Wow. For once I’m not the crazy one! My dear friend and colleague Jason wrote... well... an interesting take on the validity of a command line in the era of the cloud. If you missed it, take a moment and read it over. I’ll sharpen my pitchfork while I wait.
Good? I told you it was interesting. Now I’m all for pressing forward with modernization of both tools and control surfaces, and I’ve long believed that IT is last to the party with good UI design, but I am not even close to being ready to put any nails in the command line’s coffin. Let’s look at his arguments.
1. It’s prone to syntax and spelling errors
2. It’s antiquated
3. The developer should reveal all internal error-control in the GUI
4. Every possible command should be visible in the GUI
5. Don’t force scheduling or automation on me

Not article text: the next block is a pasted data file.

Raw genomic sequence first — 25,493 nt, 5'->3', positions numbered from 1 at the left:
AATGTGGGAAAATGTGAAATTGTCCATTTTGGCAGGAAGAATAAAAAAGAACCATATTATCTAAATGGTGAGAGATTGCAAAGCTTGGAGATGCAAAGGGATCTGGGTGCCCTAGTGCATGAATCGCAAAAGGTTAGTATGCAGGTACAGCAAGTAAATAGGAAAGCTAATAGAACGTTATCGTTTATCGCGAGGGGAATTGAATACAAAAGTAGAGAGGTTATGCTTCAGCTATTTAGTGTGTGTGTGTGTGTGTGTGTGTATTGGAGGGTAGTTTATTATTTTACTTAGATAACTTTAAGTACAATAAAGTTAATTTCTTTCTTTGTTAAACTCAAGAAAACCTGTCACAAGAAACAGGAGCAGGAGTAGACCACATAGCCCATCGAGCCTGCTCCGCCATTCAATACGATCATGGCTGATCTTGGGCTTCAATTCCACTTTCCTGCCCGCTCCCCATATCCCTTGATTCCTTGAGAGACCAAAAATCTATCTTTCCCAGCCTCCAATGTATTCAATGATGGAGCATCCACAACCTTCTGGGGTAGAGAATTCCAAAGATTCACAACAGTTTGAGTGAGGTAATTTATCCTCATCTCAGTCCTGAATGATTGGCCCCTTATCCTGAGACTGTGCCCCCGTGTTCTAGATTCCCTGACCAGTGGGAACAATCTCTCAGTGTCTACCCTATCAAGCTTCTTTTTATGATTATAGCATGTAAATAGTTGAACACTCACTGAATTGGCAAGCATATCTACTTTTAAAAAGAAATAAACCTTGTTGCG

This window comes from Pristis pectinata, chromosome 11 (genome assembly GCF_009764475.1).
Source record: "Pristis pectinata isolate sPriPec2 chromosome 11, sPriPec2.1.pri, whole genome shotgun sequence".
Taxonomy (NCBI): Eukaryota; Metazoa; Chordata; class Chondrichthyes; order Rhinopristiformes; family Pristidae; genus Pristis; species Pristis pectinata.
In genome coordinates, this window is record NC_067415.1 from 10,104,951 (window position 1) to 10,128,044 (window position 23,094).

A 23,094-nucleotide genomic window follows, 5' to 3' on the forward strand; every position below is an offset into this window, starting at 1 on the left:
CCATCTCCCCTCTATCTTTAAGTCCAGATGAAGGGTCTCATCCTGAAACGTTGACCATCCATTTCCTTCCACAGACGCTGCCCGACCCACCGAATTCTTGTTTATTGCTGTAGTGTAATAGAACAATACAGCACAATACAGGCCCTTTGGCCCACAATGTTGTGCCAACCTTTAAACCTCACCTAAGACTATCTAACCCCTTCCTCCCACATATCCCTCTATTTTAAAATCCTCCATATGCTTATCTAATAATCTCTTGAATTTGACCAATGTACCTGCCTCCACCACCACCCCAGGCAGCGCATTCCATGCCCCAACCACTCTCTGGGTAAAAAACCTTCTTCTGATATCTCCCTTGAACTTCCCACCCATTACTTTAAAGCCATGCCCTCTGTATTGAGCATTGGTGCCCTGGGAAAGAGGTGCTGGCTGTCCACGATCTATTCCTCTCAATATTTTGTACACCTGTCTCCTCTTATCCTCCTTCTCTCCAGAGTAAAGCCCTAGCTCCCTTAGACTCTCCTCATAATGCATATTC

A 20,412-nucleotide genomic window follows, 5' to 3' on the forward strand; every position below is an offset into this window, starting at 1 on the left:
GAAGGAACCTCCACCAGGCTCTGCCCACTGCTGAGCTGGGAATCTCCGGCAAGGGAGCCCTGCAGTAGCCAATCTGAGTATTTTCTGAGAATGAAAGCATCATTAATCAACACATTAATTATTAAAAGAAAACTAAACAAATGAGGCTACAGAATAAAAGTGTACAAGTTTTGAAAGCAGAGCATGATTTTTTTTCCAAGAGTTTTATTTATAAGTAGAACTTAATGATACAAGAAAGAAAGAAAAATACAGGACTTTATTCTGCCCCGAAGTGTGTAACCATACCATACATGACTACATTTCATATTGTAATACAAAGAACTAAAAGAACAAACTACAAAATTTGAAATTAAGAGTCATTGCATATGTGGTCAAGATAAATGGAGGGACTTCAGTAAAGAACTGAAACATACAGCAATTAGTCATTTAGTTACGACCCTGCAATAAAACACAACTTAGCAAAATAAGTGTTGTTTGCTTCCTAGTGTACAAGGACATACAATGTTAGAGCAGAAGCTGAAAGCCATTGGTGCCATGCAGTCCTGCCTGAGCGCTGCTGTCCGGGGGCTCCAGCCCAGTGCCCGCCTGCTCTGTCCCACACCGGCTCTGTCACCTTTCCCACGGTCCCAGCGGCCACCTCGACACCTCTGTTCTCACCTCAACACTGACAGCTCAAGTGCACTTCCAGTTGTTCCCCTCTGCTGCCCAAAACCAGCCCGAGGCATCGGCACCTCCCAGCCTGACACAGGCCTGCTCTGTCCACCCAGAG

I hope it’s clear before we even start that I’m a proponent of the command line. Even outside these arguments, interacting with the command line has taught me one of the most valuable lessons of IT: sometimes the query you want is actually the inverse of the query that’s possible. I.e., sometimes you have to actually understand the limitations of the product to use it successfully. Trying to trudge through those limitations in the GUI is an exercise in futility. “Why can’t I just...” is the beginning of most questions I hear from my GUI-based brethren. Understanding those limitations over time also helps the grizzled admin understand why some code works, and some just doesn’t. Call it institutional knowledge or job security: knowing where the product has come is always helpful in understanding how to deal with a problem at hand.